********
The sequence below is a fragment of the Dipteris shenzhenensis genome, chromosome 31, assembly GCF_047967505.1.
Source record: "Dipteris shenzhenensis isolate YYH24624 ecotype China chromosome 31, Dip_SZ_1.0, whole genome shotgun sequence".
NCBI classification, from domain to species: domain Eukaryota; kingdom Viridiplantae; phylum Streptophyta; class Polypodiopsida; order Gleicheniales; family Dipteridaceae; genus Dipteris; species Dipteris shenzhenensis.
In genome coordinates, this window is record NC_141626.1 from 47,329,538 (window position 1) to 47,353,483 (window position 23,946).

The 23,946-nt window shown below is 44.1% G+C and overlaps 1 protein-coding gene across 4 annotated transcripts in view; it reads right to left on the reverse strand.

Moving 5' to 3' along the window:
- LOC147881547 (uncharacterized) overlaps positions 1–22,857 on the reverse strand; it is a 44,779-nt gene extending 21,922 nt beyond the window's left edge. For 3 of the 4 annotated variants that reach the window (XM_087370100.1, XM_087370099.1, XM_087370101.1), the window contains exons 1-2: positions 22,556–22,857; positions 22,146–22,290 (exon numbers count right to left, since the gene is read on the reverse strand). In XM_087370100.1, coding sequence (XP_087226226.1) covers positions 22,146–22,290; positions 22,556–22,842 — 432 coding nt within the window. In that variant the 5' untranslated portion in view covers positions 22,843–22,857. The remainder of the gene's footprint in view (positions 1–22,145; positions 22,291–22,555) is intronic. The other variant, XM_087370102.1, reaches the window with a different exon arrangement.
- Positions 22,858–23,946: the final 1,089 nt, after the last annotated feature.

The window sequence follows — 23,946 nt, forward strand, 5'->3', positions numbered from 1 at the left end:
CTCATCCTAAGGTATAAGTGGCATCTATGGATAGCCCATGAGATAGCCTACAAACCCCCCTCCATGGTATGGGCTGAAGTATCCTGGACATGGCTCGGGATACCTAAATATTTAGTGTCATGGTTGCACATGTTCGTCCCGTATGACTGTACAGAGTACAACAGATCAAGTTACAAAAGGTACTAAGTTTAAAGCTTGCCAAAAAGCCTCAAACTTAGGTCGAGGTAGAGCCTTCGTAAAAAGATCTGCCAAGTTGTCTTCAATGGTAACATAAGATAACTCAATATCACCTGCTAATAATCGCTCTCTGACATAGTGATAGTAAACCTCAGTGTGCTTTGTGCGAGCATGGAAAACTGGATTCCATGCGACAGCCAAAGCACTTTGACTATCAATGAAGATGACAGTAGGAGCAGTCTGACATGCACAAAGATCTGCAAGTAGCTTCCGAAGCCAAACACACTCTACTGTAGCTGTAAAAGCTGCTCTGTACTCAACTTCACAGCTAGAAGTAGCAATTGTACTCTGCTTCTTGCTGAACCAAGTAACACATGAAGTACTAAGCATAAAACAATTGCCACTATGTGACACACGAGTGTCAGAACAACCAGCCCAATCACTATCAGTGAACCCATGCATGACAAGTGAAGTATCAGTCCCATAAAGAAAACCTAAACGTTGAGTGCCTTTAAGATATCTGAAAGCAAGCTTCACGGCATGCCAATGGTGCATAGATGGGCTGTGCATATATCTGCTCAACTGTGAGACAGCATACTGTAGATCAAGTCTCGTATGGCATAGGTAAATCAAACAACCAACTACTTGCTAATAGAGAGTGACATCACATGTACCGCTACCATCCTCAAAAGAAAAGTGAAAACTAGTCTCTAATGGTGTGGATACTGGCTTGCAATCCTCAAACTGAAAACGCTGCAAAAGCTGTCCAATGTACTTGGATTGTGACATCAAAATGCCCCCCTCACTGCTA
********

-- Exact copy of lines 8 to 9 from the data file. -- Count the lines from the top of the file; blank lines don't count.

- Positions 22,858–23,946: the final 1,089 nt, after the last annotated feature.

The window sequence follows — 23,946 nt, forward strand, 5'->3', positions numbered from 1 at the left end: